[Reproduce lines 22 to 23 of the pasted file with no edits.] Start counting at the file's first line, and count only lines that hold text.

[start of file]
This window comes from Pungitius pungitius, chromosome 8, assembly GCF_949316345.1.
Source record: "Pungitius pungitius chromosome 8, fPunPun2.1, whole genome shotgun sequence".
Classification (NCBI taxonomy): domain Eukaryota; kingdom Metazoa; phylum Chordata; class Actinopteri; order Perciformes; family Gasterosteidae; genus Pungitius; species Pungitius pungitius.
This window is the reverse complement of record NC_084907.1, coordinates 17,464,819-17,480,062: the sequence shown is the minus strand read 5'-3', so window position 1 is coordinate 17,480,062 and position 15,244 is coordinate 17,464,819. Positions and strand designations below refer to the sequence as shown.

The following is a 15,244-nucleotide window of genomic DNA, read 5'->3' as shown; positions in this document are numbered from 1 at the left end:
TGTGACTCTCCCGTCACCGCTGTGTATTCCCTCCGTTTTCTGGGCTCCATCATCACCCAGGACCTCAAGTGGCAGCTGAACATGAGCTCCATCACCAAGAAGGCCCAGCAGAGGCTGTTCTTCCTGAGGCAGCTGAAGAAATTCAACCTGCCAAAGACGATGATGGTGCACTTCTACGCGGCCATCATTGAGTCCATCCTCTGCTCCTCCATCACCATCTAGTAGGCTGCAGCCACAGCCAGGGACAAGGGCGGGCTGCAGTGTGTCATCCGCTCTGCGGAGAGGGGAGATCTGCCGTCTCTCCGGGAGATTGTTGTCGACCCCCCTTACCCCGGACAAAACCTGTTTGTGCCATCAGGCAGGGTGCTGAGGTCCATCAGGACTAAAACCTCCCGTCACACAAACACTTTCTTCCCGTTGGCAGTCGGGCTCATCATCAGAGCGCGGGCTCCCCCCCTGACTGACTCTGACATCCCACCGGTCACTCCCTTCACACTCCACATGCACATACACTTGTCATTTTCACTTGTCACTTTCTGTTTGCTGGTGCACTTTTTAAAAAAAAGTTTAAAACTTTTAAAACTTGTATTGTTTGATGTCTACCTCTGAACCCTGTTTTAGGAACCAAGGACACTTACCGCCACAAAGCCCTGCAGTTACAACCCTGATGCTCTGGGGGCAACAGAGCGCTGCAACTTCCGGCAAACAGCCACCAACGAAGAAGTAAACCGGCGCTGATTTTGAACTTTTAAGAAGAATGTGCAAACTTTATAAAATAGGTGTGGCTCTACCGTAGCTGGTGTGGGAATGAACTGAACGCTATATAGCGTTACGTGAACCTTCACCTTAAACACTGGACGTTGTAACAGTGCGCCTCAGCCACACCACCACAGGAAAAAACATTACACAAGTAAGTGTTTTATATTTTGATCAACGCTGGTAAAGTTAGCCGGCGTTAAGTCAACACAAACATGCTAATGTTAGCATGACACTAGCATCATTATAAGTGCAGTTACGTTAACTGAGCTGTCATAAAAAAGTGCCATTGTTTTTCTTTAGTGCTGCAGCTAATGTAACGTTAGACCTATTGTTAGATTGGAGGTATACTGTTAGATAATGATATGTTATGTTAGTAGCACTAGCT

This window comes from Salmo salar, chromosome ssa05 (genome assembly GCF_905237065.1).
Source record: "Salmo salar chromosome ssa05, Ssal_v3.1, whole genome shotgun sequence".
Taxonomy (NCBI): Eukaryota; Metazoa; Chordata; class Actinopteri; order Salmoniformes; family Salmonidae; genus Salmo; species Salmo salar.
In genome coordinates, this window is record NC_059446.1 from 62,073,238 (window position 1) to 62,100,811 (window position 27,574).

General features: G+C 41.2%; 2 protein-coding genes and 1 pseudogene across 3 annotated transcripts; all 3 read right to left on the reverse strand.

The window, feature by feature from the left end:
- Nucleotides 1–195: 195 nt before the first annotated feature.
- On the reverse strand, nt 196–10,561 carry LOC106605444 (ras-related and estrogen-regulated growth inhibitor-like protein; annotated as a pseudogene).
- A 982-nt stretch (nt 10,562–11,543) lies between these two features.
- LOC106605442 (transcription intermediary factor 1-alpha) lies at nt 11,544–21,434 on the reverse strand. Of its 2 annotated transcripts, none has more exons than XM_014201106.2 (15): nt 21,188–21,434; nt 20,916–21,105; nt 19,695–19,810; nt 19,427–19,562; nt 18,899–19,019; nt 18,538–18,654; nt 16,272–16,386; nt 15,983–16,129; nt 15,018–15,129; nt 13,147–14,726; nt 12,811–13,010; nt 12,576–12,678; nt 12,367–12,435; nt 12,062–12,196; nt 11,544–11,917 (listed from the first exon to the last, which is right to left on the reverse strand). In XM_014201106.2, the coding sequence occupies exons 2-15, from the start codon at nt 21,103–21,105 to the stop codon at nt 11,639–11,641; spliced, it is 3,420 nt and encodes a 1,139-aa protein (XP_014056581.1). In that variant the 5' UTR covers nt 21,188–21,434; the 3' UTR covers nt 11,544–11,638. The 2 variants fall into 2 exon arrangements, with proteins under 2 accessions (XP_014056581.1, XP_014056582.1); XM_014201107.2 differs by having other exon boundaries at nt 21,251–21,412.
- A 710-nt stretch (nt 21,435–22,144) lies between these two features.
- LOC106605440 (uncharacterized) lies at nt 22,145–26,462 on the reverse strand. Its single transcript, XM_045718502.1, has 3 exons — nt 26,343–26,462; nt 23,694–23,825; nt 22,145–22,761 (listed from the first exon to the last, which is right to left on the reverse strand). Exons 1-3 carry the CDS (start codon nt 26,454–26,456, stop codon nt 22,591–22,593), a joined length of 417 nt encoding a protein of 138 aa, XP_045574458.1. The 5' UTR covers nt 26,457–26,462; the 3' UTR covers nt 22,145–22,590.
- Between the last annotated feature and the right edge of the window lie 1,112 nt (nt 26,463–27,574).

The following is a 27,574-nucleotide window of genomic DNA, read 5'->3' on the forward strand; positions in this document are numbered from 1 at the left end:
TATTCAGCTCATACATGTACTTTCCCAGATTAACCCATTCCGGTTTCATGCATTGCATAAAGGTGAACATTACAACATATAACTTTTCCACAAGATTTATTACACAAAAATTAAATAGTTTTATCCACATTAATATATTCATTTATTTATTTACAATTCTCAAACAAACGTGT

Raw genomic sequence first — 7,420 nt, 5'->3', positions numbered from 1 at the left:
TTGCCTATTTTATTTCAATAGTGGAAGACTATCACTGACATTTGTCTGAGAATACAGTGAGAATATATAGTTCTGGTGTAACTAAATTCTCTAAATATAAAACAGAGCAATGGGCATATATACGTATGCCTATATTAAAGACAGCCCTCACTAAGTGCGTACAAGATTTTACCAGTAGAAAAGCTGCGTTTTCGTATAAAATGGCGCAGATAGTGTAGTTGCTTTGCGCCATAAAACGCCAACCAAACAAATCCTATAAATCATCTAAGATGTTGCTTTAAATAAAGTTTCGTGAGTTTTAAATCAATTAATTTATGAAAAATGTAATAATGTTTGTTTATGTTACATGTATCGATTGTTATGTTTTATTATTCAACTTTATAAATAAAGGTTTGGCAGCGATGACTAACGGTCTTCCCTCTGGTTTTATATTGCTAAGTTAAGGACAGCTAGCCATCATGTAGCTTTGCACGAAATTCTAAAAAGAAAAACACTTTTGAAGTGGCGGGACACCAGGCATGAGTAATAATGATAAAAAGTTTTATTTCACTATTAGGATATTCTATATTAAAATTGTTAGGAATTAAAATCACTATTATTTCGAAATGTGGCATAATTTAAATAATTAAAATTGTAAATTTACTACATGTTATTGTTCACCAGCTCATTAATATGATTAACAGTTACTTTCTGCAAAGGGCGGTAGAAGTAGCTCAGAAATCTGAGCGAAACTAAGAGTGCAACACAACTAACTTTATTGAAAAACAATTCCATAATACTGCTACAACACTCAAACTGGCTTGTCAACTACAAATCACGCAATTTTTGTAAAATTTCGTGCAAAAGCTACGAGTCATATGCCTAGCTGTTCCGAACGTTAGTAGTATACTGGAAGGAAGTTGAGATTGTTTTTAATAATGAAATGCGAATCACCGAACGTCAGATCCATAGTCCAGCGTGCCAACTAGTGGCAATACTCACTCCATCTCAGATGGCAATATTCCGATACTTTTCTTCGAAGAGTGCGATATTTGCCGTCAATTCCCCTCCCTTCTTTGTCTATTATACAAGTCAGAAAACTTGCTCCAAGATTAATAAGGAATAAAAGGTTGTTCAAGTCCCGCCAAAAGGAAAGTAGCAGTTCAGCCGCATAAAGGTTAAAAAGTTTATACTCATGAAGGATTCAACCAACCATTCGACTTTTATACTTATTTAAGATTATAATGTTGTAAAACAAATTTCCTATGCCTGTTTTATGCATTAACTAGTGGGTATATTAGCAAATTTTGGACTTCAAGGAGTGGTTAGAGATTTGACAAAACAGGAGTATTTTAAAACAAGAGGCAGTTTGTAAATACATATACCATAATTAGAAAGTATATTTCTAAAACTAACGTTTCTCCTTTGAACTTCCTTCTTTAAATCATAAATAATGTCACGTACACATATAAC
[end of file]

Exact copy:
Raw genomic sequence first — 7,420 nt, 5'->3', positions numbered from 1 at the left:
TTGCCTATTTTATTTCAATAGTGGAAGACTATCACTGACATTTGTCTGAGAATACAGTGAGAATATATAGTTCTGGTGTAACTAAATTCTCTAAATATAAAACAGAGCAATGGGCATATATACGTATGCCTATATTAAAGACAGCCCTCACTAAGTGCGTACAAGATTTTACCAGTAGAAAAGCTGCGTTTTCGTATAAAATGGCGCAGATAGTGTAGTTGCTTTGCGCCATAAAACGCCAACCAAACAAATCCTATAAATCATCTAAGATGTTGCTTTAAATAAAGTTTCGTGAGTTTTAAATCAATTAATTTATGAAAAATGTAATAATGTTTGTTTATGTTACATGTATCGATTGTTATGTTTTATTATTCAACTTTATAAATAAAGGTTTGGCAGCGATGACTAACGGTCTTCCCTCTGGTTTTATATTGCTAAGTTAAGGACAGCTAGCCATCATGTAGCTTTGCACGAAATTCTAAAAAGAAAAACACTTTTGAAGTGGCGGGACACCAGGCATGAGTAATAATGATAAAAAGTTTTATTTCACTATTAGGATATTCTATATTAAAATTGTTAGGAATTAAAATCACTATTATTTCGAAATGTGGCATAATTTAAATAATTAAAATTGTAAATTTACTACATGTTATTGTTCACCAGCTCATTAATATGATTAACAGTTACTTTCTGCAAAGGGCGGTAGAAGTAGCTCAGAAATCTGAGCGAAACTAAGAGTGCAACACAACTAACTTTATTGAAAAACAATTCCATAATACTGCTACAACACTCAAACTGGCTTGTCAACTACAAATCACGCAATTTTTGTAAAATTTCGTGCAAAAGCTACGAGTCATATGCCTAGCTGTTCCGAACGTTAGTAGTATACTGGAAGGAAGTTGAGATTGTTTTTAATAATGAAATGCGAATCACCGAACGTCAGATCCATAGTCCAGCGTGCCAACTAGTGGCAATACTCACTCCATCTCAGATGGCAATATTCCGATACTTTTCTTCGAAGAGTGCGATATTTGCCGTCAATTCCCCTCCCTTCTTTGTCTATTATACAAGTCAGAAAACTTGCTCCAAGATTAATAAGGAATAAAAGGTTGTTCAAGTCCCGCCAAAAGGAAAGTAGCAGTTCAGCCGCATAAAGGTTAAAAAGTTTATACTCATGAAGGATTCAACCAACCATTCGACTTTTATACTTATTTAAGATTATAATGTTGTAAAACAAATTTCCTATGCCTGTTTTATGCATTAACTAGTGGGTATATTAGCAAATTTTGGACTTCAAGGAGTGGTTAGAGATTTGACAAAACAGGAGTATTTTAAAACAAGAGGCAGTTTGTAAATACATATACCATAATTAGAAAGTATATTTCTAAAACTAACGTTTCTCCTTTGAACTTCCTTCTTTAAATCATAAATAATGTCACGTACACATATAAC